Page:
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NYC pol says law allowing rape suit against him was unconstitutional — even though he voted for the legislation!

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A Brooklyn state senator claims the law allowing a rape lawsuit against him to move forward was unconstitutional — even though he actually voted for the legislation and then bragged about it.

In court records filed this month, notoriously hot-headed pol Kevin Parker formally denied the rape allegations against him. But he also went a step further, asserting that the Adult Survivors Act, which allowed the related lawsuit against him to proceed, was unconstitutional.

The now-expired act permitted alleged victims to file civil lawsuits against their accused attackers within a certain window even if the state’s statute of limitations had run out on their claims.

Parker was accused of the 2004 alleged attack in November 2023 in a claim that made it just under the wire.

The state senator, along with every other member of the state Senate, had voted for the legislation in 2021.

State Sen. Kevin Parker of Brooklyn has denied that he raped a woman. William C Lopez/New York Post
The state Adult Survivors Act gave alleged victims of decades-old attacks more time to file claims. Getty Images

Parker even touted his support of the law in a statement in which he denied the rape charges against him shortly after they were levied in November.

“I voted in favor of the [Adult Survivors Act] to ensure all New Yorkers can seek justice and be heard,” Parker wrote of the legislation, which was also passed by the assembly, signed into law by Hochul in May 2022 and expired in November 2023.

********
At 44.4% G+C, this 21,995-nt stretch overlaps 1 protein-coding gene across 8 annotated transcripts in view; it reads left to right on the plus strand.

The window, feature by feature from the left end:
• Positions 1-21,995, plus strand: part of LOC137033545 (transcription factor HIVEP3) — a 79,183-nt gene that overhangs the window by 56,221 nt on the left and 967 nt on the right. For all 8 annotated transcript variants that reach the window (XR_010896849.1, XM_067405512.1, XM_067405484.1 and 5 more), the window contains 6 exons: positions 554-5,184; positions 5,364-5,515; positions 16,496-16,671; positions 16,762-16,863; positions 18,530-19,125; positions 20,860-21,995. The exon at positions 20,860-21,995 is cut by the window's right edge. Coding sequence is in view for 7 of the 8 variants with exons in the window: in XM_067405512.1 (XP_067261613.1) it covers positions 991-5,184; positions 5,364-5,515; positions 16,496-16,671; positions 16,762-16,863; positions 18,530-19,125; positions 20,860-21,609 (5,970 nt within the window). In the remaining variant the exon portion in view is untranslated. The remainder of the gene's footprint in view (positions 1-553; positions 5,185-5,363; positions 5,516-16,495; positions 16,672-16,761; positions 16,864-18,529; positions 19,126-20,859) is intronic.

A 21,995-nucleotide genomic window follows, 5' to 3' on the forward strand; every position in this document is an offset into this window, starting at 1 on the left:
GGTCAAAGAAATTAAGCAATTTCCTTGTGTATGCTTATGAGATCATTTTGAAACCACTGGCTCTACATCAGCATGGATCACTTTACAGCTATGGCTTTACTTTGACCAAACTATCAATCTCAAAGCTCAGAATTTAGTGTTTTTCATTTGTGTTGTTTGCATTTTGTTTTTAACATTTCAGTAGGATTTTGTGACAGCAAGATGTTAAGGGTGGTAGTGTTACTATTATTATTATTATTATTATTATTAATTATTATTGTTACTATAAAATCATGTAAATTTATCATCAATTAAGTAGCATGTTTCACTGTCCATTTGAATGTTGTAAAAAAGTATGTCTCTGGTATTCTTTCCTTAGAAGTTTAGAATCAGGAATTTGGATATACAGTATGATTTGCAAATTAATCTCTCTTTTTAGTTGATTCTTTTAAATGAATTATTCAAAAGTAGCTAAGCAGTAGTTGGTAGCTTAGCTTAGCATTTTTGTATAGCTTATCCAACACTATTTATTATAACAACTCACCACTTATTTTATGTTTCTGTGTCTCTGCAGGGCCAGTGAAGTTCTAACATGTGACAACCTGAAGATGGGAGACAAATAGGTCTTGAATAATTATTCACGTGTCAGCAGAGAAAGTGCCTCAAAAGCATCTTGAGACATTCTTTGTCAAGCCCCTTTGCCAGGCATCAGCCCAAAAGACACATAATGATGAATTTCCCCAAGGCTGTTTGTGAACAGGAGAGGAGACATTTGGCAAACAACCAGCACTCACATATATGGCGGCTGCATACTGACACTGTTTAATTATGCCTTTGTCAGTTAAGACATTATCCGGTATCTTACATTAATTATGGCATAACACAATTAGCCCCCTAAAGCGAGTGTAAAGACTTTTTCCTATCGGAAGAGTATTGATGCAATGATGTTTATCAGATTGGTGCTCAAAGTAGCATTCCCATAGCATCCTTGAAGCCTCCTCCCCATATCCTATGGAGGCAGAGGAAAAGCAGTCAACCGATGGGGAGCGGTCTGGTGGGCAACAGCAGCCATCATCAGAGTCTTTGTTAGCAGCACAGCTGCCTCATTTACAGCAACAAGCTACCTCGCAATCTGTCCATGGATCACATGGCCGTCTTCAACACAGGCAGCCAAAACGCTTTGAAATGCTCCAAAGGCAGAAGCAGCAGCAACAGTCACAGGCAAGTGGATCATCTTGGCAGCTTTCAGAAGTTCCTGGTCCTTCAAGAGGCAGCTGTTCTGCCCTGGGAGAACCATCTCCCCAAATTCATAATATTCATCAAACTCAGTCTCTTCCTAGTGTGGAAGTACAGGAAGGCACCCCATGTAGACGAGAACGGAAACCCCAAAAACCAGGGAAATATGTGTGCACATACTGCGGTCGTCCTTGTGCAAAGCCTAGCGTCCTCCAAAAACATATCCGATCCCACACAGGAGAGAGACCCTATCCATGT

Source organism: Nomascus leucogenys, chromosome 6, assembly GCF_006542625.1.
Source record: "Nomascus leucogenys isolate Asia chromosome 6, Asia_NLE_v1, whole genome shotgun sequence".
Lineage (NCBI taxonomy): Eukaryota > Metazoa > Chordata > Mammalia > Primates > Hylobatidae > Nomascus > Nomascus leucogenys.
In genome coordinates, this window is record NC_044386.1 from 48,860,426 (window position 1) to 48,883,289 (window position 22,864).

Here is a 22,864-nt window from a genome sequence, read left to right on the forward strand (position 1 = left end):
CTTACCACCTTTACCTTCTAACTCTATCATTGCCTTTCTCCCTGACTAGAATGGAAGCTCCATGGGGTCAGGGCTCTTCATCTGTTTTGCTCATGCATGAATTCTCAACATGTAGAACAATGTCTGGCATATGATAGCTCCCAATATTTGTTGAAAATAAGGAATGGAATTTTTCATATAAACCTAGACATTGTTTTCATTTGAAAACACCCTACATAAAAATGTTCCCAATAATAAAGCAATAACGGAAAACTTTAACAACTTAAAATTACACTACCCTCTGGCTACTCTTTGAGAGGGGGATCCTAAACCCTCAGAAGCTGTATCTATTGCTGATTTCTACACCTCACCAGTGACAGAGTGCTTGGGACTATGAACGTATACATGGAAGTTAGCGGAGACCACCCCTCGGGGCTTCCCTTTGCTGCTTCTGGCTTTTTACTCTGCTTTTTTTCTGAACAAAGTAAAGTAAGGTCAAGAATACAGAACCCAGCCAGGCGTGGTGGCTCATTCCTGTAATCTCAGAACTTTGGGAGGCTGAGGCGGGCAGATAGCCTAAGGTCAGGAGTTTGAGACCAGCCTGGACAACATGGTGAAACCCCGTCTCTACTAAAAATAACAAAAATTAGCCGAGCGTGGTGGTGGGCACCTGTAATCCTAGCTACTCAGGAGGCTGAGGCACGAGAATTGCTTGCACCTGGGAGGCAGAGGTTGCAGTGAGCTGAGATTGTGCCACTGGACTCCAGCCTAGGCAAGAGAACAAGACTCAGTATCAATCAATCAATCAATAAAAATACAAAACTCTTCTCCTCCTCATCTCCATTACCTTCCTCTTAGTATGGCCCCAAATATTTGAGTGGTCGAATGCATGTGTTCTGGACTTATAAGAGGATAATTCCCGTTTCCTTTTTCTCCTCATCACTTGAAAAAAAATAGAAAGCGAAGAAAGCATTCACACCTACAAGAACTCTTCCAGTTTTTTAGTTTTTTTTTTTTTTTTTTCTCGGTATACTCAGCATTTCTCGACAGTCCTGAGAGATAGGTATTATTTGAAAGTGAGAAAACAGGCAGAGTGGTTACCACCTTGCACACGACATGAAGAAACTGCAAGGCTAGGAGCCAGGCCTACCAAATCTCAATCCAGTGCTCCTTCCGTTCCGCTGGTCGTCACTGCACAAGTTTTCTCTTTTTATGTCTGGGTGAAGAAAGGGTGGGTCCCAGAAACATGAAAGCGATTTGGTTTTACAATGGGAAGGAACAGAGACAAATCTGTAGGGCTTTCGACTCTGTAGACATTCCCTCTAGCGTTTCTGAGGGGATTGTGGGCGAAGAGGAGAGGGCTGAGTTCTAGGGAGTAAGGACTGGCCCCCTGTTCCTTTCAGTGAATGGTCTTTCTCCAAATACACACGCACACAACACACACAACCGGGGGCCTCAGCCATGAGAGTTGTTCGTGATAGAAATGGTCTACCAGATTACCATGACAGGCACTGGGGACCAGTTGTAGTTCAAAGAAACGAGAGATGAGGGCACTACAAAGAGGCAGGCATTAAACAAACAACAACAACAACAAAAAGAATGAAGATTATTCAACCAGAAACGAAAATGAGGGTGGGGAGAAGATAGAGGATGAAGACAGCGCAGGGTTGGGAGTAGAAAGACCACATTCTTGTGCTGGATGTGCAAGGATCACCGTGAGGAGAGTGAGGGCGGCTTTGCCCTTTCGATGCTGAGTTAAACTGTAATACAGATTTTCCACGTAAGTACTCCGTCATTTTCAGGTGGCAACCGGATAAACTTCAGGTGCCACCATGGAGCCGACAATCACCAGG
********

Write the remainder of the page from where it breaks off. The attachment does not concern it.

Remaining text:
“These allegations are absolutely untrue. My work and advocacy will continue,” Parker said.

Olga Jean-Baptiste says she was working with Parker on relief efforts for Haiti in 2004 when he grabbed her by the wrists and forcibly raped her at her home, allegations that Hochul has called “deeply disturbing.”

Parker has had several run-ins with the law before. Pacific Press/LightRocket via Getty Images

Neither Parker’s Senate rep nor his lawyer returned Post requests for comment about his latest legal filing in the case.

This isn’t Parker’s first run-in with the law.

In 2005, he got slapped with misdemeanor assault charges after slugging a traffic cop who wrote him a ticket.

A few years later, Parker lashed out at a Post photographer and smashed his camera as the shutterbug was snapping pics of the pol outside his Flatbush home. Parker was found guilty on misdemeanor criminal mischief charges and forced to attend anger-management classes.

The same lawyer who represented Parker in that case, Lonnie Hart Jr., is defending him against the sexual-assault charges.


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